T.S. Eliot’s Rules of English Detective Stories (Boiled Down)

EDITOR'S NOTE Renowned poet and certified literary big shot T.S. Eliot has a bigger connection to crime fiction than you might expect -- he was a fan and an early defender of the genre. He was -- get this -- the mystery reviewer for The Criterion (later The New Criterion),a prestigious British literary journal (1922-39) founded by Eliot, … Continue reading T.S. Eliot’s Rules of English Detective Stories (Boiled Down)

The Pulp Paper Master Fiction Plot

EDITOR'S NOTE: Lester Dent (1904 - 1959) was a prolific author of about a million pulp stories, best known -- at least among pulp fans -- as the main author of the Doc Savage series, under the pen name of Kenneth Robeson. But he was more, much more than that. In addition to the Doc … Continue reading The Pulp Paper Master Fiction Plot

Craig Rice on “How To Write a Mystery Novel”

A bestselling mystery author reveals all. The ever-cheeky Craig Rice had a slew of bestselling mysteries under her belt, including such classics as The Big Budget Murders, Having a Wonderful Crime and Home Sweet Homicide, when she appeared on the cover of Time -- the first mystery writer to do so. But it wasn't the first time she was … Continue reading Craig Rice on “How To Write a Mystery Novel”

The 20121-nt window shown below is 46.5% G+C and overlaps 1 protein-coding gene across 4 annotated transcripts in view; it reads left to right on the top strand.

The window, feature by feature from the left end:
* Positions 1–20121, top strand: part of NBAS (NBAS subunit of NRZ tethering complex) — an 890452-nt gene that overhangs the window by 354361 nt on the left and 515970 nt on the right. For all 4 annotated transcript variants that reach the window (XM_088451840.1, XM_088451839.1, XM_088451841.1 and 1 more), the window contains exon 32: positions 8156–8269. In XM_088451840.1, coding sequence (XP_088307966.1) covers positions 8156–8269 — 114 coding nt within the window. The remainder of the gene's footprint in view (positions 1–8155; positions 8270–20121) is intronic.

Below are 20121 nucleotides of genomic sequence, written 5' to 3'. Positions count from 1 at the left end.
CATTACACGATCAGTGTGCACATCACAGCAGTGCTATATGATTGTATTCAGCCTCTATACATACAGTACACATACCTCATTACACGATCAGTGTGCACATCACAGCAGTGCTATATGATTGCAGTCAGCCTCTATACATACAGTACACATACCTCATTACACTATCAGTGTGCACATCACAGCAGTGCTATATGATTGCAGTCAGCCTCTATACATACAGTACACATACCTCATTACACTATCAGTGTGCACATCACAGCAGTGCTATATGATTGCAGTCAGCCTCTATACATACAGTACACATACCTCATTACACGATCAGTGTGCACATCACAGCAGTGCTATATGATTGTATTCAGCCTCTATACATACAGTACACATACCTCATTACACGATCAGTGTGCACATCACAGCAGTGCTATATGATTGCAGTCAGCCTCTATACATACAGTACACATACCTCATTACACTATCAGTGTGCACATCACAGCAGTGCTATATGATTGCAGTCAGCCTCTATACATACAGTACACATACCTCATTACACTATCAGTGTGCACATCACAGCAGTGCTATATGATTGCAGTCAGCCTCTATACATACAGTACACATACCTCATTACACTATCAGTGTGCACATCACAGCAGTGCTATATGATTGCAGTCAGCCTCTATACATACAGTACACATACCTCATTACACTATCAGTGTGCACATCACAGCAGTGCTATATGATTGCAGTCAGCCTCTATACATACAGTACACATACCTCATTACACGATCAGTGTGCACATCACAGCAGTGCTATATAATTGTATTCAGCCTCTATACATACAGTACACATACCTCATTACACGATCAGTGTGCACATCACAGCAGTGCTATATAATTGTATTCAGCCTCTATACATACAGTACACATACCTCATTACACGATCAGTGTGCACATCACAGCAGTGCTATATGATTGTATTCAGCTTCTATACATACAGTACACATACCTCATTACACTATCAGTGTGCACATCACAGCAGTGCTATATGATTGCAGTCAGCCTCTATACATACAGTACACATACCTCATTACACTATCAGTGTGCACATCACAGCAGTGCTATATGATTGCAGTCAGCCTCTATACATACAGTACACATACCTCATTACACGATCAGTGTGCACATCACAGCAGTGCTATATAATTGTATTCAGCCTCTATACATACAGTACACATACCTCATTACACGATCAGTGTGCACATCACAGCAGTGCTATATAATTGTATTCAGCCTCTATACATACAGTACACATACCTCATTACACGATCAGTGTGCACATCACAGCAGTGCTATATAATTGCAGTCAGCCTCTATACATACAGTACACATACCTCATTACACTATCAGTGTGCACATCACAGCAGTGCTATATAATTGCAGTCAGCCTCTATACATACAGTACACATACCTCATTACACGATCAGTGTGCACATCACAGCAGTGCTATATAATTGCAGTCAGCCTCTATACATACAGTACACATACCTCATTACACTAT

Father Knox’s Decalogue: The Ten Rules of (Golden Age) Detective Fiction

EDITOR'S NOTE Monsignor Ronald A. Knox (1888-1957) was a British clergyman, editor, a literary critic, a humourist and a detective story writer himself who nicely laid out, with a gentle wit, the "ten rules" that guided detective fiction in its so-called Golden Age. They appeared in his preface to Best Detective Stories of 1928, an … Continue reading Father Knox’s Decalogue: The Ten Rules of (Golden Age) Detective Fiction

Bald Trickery: S.S. Van Dine’s Twenty Rules for Writing Detective Stories

EDITOR'S NOTE S.S. Van Dine (1888-1939, real name Willard Huntington Wright) was one of the most popular American mystery writers of the twenties and thirties, and his wealthy amateur sleuth Philo Vance remains one of the great fictional detectives, if not also one of the most insufferable. Read today, Vance comes off as a pompous, … Continue reading Bald Trickery: S.S. Van Dine’s Twenty Rules for Writing Detective Stories